Flipping the Tables

I had the opportunity to write for a website I really enjoy called Cinema Shame. If you are a cinephile as I am, I think you’ll love the podcasts there especially, delightful romps through films that are very popular but which the writer’s had not seen before.
Here is mine, after watching Raging Bull for the first time.

Cinema Shame


The movies I watch most frequently, roughly 80%, are subtle, full of dark images, deep thoughts, and painted with smoke, mirrors, and chiaroscuro. The movies I tend to walk around, to avoid, even when given four-star reviews, are bloody, action flicks, brutal and gruesome, cruel and angry. My best friend might argue with you, that is exactly what I watch, a mixture of the usual top-ten noir films we’ve all seen with Bogart and Mitchum and their splendid ilk. But I also watch a lot of 1940’s crime films with twisted femme fatales, and a mixture of characters with seemingly no conscience and no regrets. I suppose there is a discrepancy there but we all have our limits and I never did well with brutal, unless it was painted up pretty and put in stockings and a ball gown.

Enter Raging Bull, the top daddy on many critics’ lists, including…

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Tantalizing Tuesday: Jean Arthur

Jean Arthur

I fell in love with Jean Arthur for the first time in Mr Smith Goes to Washington. She guided Jimmy Stewart as a Junior Senator who stumbled over some corruption during his first time in Washington. I could go on an on about the film itself–its great casting, the marvelous filming around Washington, D.C., as well as the involvement of the child-actors who really made the film special. But we’re talking about Jean Arthur today. Let’s take a peek–and a listen–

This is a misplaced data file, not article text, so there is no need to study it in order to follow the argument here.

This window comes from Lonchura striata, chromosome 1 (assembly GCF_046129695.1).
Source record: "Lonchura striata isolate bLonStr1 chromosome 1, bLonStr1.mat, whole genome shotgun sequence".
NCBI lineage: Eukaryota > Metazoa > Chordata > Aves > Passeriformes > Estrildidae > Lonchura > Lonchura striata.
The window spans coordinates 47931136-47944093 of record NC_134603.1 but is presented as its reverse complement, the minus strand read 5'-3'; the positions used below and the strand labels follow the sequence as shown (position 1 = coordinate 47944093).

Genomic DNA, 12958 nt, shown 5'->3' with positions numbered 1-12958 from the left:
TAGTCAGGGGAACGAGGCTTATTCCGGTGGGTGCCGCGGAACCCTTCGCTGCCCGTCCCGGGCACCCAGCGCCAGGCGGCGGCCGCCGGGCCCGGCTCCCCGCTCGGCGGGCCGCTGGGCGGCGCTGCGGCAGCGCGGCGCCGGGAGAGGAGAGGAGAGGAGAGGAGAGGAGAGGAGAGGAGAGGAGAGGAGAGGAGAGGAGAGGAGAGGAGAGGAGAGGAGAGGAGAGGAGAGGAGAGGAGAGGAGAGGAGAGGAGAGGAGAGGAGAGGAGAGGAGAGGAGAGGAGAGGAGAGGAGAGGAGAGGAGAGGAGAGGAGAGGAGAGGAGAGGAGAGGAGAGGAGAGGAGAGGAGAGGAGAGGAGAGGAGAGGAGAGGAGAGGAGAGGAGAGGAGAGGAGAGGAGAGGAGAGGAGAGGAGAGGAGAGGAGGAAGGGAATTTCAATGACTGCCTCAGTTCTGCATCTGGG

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Tantalizing Tuesday: Noël Coward, part 2


Last Tuesday we began looking into the life of Nöel Coward. He was born Nöel Peirce Coward in 1899 in Middlesex, England. His body of work is enormous. He was a playwright, composer, poet, painter, he wrote short stories, he sang, and he acted.

What piqued my interest when I first started watching Coward’s plays and films was the depth of human experience and interaction. There is much within a small space. He would give us a one act play, perhaps 30 minutes long, and manage to punch into it such depth of feeling that one would have expected from a longer piece. For example, in the play and subsequent film,The Astonished Heart, that we discussed in part 1, we follow the characters along a relatively normal scenario. Surely the setting of marriage and cheating on one’s spouse is not new, especially in Film Noir. But just when you are relaxing into this simple story that you have heard before, pow! He lays something devastating upon you, in a quick twist of plot. I am fascinated by this sort of writing. I have dabbled in it myself but not anywhere near what Coward accomplished.